Sunday, January 22, 2012

Review: Deep Six, by Clive Cussler

New York: Simon & Schuster, 1984, pp. 432.

Clive Cussler's Deep Six (1984) can be thought of as something of a transitional work for the author, occupying a space in between his early, tightly focused, short novels like Raise the Titanic (1976), Vixen 03 (1978) and Night Probe (1981), and the later, sprawling, epic action-adventures which began with Cyclops (1986).

Even though I usually read right through Cussler's books after picking them up (back when I did read them), I started this one a few times before making much headway in it. This had much to do with Cussler's handling of the book's two main plot threads--the first, an investigation of a marine disaster in the northern Pacific, and the second, the mystery following the disappearance of the presidential yacht (with the President, Vice-President, Speaker of the House and the President Pro Tempore of the Senate all aboard). The first mystery engages Pitt and his friends from NUMA exclusively for the first third of the book or so. They only become involved with the second mystery in the book's middle, and play only a minor role in that investigation until the last third of the story, when the connection between the two series' of events finally becomes clear.

Filling the gap in between is a great deal of inside-the-Beltway intriguing among officials of the National Security Council and the Secret Service--which at times left me with the impression that I'd put down Cussler's book and picked up one by Tom Clancy instead. As is usually the case with these novels, Cussler's included, the portrait of D.C. struck me as simplistic and inauthentic, devoid as it is of the sausage factory-like quality of real-life politics. This is a Washington without lobbyists and political action-committees and revolving doors between industry and government, where politicians who take campaign contributions from shady special interests are "bad apples" and the "power elite" is described as "elected"--in short, a sanitized civics class textbook's version of governance (much as seen in other Cussler novels, admittedly, but more problematic here because of the foregrounding of this part of the story). The foreign politics are equally lacking in nuance, down to the foreign villains, who are, not unexpectedly, one-dimensional clichés that occasionally cross the line into racism, with the unsurprising result that the Soviet strategy comes off as astonishingly clumsy in stark counterpoint to the tactical and technological genius the KGB and its partners display in executing the scheme.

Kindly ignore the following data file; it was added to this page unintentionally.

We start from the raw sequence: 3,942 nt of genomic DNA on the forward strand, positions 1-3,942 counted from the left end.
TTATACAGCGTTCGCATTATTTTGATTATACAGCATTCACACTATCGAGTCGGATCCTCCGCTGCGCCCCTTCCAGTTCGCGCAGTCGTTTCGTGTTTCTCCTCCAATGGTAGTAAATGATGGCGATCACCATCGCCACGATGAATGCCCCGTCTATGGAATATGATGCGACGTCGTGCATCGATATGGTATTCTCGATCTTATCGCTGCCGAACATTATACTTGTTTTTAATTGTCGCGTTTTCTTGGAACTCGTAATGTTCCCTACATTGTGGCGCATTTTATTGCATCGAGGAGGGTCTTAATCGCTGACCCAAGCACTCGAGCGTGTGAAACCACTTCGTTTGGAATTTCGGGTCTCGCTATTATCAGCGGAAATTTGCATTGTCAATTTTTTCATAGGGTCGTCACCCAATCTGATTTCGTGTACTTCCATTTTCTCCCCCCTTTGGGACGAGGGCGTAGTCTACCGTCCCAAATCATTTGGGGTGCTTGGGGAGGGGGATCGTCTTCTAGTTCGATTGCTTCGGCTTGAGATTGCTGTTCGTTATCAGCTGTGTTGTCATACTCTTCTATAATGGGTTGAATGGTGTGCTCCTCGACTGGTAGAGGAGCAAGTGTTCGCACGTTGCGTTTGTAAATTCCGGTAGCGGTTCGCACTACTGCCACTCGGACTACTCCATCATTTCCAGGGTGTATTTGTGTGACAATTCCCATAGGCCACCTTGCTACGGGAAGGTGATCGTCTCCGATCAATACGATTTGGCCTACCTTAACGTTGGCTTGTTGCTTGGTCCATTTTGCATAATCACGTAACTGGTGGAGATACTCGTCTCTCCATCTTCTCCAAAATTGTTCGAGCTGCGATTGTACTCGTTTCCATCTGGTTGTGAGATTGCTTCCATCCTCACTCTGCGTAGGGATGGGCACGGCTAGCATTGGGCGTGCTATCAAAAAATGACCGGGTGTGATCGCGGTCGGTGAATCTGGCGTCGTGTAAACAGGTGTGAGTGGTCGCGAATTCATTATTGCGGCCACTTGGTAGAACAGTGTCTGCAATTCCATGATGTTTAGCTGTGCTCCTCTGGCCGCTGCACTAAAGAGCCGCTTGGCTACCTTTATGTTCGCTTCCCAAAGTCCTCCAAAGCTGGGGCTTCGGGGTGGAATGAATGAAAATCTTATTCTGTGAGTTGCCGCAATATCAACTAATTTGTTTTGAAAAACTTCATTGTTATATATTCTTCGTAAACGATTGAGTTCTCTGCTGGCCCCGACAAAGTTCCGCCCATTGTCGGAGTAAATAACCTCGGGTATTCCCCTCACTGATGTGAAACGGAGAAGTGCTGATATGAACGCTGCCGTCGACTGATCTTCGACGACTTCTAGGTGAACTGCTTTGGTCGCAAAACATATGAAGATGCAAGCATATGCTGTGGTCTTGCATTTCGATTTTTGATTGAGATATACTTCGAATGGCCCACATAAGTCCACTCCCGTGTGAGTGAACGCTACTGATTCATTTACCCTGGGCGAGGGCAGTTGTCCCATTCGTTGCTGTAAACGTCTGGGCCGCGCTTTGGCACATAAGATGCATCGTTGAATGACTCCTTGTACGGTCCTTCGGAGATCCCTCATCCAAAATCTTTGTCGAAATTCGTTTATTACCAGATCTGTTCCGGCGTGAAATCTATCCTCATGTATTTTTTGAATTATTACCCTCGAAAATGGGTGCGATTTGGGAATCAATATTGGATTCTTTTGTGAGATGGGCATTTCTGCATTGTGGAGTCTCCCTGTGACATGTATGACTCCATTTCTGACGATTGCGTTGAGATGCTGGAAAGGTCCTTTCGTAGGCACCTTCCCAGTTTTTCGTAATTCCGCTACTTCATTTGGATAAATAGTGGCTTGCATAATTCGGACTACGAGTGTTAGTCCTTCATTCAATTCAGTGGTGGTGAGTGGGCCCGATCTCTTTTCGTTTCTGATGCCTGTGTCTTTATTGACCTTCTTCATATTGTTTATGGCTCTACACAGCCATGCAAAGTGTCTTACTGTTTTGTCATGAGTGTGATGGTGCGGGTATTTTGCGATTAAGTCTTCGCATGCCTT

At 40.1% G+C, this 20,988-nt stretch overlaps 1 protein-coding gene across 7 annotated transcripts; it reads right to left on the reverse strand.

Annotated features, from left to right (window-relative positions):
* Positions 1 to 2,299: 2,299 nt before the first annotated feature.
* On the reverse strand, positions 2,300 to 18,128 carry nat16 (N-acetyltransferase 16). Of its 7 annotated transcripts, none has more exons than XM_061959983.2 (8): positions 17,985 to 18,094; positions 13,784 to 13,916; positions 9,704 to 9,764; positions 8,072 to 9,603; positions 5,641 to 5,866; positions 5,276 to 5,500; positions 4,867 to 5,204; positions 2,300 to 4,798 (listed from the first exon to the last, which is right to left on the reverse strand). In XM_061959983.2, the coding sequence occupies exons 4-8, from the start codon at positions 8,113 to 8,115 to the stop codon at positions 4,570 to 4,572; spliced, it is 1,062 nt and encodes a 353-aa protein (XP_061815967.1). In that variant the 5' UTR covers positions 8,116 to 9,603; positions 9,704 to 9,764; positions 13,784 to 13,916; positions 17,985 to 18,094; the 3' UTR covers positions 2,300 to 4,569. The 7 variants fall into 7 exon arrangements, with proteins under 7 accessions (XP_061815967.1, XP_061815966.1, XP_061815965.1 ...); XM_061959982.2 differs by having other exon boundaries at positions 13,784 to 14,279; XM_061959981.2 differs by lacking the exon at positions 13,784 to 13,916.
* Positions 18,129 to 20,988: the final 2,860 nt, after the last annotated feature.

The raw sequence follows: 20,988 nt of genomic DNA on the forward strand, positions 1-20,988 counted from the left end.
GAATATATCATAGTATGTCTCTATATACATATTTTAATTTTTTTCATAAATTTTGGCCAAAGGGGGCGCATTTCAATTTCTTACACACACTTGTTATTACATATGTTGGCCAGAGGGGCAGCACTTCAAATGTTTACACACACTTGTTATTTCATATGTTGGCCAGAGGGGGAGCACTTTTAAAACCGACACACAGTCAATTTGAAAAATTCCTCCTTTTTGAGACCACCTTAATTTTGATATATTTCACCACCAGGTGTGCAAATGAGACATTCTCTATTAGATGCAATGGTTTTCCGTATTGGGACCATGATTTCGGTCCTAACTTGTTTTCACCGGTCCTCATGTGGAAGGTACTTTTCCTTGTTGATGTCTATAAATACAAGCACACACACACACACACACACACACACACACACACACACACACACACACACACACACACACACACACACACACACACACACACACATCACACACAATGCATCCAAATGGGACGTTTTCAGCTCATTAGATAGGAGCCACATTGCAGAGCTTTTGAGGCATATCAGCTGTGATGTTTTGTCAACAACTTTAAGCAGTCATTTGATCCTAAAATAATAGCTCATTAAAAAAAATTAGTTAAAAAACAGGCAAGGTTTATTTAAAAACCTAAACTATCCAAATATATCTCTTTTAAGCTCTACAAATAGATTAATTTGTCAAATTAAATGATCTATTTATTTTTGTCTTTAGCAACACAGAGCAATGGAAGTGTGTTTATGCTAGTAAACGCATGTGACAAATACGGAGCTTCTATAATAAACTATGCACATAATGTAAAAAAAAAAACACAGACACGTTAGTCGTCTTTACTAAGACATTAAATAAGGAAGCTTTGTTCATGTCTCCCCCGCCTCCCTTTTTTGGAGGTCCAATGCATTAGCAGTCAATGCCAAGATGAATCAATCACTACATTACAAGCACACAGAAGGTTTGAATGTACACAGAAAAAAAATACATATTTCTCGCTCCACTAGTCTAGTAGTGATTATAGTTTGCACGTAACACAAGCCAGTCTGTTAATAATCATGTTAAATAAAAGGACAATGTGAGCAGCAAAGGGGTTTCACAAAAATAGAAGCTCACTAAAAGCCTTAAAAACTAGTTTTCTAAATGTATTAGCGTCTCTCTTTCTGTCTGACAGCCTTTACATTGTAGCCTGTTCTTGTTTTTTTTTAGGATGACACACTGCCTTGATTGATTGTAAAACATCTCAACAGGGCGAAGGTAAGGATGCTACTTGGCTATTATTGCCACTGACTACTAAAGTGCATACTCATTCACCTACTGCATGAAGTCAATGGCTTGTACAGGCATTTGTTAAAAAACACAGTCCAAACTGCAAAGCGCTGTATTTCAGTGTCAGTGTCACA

In short, others have done this stuff before and after and in many cases better, and it is poor compensation for what is missing in the earlier parts of the story, where in their limited appearances Pitt and company merely contribute to a couple of underwater searches (the second of them treated rather briefly), and engage in some mostly stationary detective work. We are more than halfway through the book before Pitt has his first brushes with the bad guys, and it is some time after that before he gets up to his usual antics. The result is a story that gets better as it goes along, with the last third providing exactly the kind of thing for which Cussler's readers come to his books, especially in the action-packed finale full of over-the-top heroics, flashy military hardware and creative anachronism as the clock ticks down to disaster. But getting to that point is occasionally a slog.

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